Another country, another change. After the verdant and colourful vegetation of Zimbabwe, Botswana is a bit bare by comparison.
Dry flat savannah traversed by straight flat roads, all fairly unremarkable. But cattle and goats still roam the highways.
No balancing boulders or whalebacks - they almost stop dead at the border.
The formalities for Botswana were straightforward, no visa required, but road tax, insurance, and 'road safety levy' to pay for. About twelve pounds in all.
The cashier explained what I needed then showed me where the bank was to obtain some local Pula currency. He seemed a jovial character.
When I returned he said, "I was just discussing your accent with the man behind you. You Europeans always have very different accents to African people. Where is your accent from?"
I told him.
"Ah, well, tell me if this is right. Another visitor told me they speak a different language in Ireland. Is that so?"
"Gaelic," I said. "A lot of people speak it and it's still taught in schools."
"Well that's interesting. And then there's Scotland and Wales as well. But they speak English don't they?"
"In Wales some people speak the Welsh language which is also taught in schools, and in the west of Scotland they speak Gaelic."
"Are those languages like English?"
"No, completely different and unintelligible to us English!"
"That's complicated. But it's all one country isn't it, United Kingdom? So who keeps it all together?"
Well, that got me thinking. But inspiration arrived just in time.
"The Queen, of course!"
The cashier's eyes lit up with a big smile.
"Well, thank you very much. I think I understand you English a little better now!"
At that I entered on to the Botswanan roads equipped with my road safety token and road tax voucher.
This is the scene between Nata and Gweta (after an overnight in Francistown), dry grass and a few trees to the distant horizon.
Then the first small salt pan, before the huge Sowa and Ntwetwe Pans over to the south of the road.
And a magnificent baobab at one of just a few roadside picnic places.
It even looked as though its legs were crossed sitting on the ground.
(At least it did in real life, if not in this photo)
That was the last item of any interest. The road from Gweta on to Maun (rhymes with 'town') takes the prize as the most boring road of the journey so far. Even the desert roads in the Sahara had atmosphere and mystery, but this road is 140 miles of desolate boredom. Mostly dead straight, dead flat, next to no other traffic, and absolutely no people.
And hot. Summer is here now.
The boredom moved me to stop to take a picture of the only things to catch the eye.
A couple of donkeys and a rubbish bin. Nothing else of note.
After a while I came to think that even a few telephone wires would add a bit of interest. But they too had stopped dead at the border, having stretched all the way across Zimbabwe from Mozambique, providing a little reassuring company.
Then the boredom must have got serious, because suddenly I realised I had some different company that just might provide a little mental entertainment.
Not telephone wires, but power lines, a completely different kettle of fish. You plug your kettle into these, not your phone.
I found myself trying to judge what voltage they were carrying. The insulators were about six inches high with lots of thin ribs, so maybe quite modern. I couldn't find any other feature that might give a clue.
But then, joy of joys! A couple of poles had bright yellow labels on them proclaiming "33kV".
Well, that removed all the guess work. Maybe working out the power being carried by these wires would add something to the passage of time and ease the tedium on this endless road. (Or add to it maybe).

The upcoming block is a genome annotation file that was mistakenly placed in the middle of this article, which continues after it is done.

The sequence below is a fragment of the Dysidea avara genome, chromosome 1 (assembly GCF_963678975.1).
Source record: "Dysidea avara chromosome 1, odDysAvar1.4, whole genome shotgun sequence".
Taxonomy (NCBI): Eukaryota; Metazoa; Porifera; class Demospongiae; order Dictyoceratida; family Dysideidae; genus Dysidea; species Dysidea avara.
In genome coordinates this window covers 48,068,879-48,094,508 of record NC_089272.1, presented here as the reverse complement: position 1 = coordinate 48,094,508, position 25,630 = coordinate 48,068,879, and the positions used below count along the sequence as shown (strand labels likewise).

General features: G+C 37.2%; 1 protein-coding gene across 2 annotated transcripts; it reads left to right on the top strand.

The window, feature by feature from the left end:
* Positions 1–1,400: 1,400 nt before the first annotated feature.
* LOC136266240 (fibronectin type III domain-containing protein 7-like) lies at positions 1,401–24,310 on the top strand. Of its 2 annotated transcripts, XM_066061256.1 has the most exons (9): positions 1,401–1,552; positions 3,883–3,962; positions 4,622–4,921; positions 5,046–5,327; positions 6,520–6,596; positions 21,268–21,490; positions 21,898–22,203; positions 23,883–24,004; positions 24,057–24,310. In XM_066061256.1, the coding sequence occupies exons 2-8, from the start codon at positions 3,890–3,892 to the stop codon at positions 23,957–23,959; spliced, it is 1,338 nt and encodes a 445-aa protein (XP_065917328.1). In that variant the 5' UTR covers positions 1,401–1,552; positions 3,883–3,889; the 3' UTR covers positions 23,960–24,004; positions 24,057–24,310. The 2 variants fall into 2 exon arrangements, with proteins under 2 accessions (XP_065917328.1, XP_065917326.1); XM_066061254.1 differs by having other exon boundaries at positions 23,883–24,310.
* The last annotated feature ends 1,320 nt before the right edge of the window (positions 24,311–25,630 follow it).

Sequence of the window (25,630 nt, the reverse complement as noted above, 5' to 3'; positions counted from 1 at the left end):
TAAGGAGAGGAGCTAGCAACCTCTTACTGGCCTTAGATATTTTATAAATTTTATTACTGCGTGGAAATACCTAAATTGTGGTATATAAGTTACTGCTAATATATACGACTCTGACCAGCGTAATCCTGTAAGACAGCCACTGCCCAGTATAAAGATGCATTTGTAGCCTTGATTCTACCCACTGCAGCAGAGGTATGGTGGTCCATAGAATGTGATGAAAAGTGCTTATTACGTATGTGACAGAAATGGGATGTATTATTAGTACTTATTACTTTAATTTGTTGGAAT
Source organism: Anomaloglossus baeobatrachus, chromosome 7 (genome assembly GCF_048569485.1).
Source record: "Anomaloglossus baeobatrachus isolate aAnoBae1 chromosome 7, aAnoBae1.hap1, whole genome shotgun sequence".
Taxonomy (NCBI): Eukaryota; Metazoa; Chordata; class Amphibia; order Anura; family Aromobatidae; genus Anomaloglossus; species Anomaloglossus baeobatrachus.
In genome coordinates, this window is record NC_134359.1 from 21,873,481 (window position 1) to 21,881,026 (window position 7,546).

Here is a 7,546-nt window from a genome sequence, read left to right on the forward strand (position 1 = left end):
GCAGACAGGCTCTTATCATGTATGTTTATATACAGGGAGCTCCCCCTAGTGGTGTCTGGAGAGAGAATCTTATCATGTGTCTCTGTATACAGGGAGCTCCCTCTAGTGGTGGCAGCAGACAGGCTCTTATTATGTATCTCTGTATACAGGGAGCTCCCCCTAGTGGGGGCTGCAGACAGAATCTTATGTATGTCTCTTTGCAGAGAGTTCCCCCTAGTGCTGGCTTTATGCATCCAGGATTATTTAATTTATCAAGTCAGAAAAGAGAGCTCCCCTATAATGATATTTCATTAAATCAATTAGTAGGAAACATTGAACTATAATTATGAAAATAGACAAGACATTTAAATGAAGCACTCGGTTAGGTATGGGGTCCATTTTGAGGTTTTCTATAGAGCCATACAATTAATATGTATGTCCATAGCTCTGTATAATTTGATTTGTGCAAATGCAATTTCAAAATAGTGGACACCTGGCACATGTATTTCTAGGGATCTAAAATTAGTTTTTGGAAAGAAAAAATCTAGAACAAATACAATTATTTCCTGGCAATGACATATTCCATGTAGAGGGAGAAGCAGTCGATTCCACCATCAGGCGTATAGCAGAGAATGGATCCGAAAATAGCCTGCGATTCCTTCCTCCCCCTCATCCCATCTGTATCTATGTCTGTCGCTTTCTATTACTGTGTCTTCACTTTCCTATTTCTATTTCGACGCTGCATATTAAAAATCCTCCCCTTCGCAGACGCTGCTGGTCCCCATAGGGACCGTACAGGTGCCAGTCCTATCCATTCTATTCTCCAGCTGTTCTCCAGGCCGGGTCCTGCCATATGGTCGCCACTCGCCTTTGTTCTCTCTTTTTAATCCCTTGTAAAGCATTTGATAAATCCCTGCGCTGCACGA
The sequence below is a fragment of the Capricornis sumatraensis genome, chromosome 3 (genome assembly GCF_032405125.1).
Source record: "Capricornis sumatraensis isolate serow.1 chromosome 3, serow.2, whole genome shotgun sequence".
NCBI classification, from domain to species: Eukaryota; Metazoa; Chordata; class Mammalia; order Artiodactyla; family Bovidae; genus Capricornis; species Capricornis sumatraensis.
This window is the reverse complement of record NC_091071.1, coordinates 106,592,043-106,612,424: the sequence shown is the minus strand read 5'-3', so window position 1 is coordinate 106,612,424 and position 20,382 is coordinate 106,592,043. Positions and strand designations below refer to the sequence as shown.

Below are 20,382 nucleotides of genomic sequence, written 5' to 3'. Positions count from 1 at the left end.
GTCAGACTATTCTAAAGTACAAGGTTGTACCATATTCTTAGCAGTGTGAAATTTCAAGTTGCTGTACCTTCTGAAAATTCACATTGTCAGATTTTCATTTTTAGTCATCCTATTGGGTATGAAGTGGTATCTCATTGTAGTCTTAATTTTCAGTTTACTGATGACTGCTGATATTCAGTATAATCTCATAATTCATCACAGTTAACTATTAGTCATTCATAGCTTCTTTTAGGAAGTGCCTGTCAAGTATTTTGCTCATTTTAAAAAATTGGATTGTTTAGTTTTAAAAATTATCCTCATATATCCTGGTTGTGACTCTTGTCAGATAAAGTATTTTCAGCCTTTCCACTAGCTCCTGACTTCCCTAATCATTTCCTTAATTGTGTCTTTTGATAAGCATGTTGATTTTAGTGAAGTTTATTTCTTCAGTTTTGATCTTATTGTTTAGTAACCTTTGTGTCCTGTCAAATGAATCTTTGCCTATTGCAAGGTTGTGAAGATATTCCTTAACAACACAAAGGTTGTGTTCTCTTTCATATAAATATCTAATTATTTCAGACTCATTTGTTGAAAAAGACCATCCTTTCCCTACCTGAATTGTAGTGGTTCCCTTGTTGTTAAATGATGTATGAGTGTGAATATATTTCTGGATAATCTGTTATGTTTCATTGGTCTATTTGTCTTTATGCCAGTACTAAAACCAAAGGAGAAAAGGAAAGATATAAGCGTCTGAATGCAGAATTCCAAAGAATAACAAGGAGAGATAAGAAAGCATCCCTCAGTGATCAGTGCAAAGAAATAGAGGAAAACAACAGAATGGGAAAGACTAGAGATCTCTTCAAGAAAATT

The conductors looked about six or eight millimetres diameter, a ladder and a micrometer would be handy - or even a clippon ammeter on a long pole!
No, this is 3-phase delta configuration, that wouldn't help.
In Bulawayo an electrical contractor's depot had a prominent position in town with its name in big letters: "Star Delta Contractors." Ah, that's what I needed, to remember the star-delta conversion formulas from college! Errrr, forty five years ago.
And power-factor corrections!
Nope, don't remember those either.
So I'll have to have a guess at the power being carried. At 33,000 volts I'd assume these lines are quite long, but don't know how long, except its another eighty miles to Maun....... and there are twelve spans between each joint......
No, I'm not interested in that either - but how else do you keep your mind active in retirement??
.......... you get the idea (I hope) about how boring this road was.........!!
And just in time, Maun appeared. Suddenly, like most African towns do in this part of the continent. A couple of tarmac side roads, traffic lights, followed by stacks of chrome-plated banks and supermarkets crowding the roads, Wimpy's hamburgers, shiny Shell and BP filling stations.
And colourful vegetation again. Almost, but not quite, tropical.
This is the south-east corner of the Okavango Delta and Maun is filled to bursting with safari operators in shiny chrome offices. But it seems not yet high season, so things are fairly quiet.
I set off up the road, followed by the powdery track, that stretches along the eastern side of the delta. The delta itself is all National Park with a hefty entrance fee. And the roads away from this track looked far too sandy for HM The Bike and I. Especially as one is on one's own.
So here are some photos from the track.
To the east of the delta is a massive salt-pan area. This is one tiny corner of one of the pans.
Huge signboard with list of environmental rules.
Plenty of parking on the Okavango Delta.
One of hundreds of posh water-front lodges on the Delta, concealed from view.
24 Hours after Air-Filter Washing Day.
Further into the Delta. Finding that they've built bends into the road, I wasn't sure about continuing.
A Delta river bed, dry at the moment, crosses the track. They say the Delta has received more water from the feeder rivers this last couple of years than for many years before.
"Another fine mess you got my airfilter into."
Delta trees in early summer.
The Delta village of Phologelo.
Okavango United football stadium out-of-season.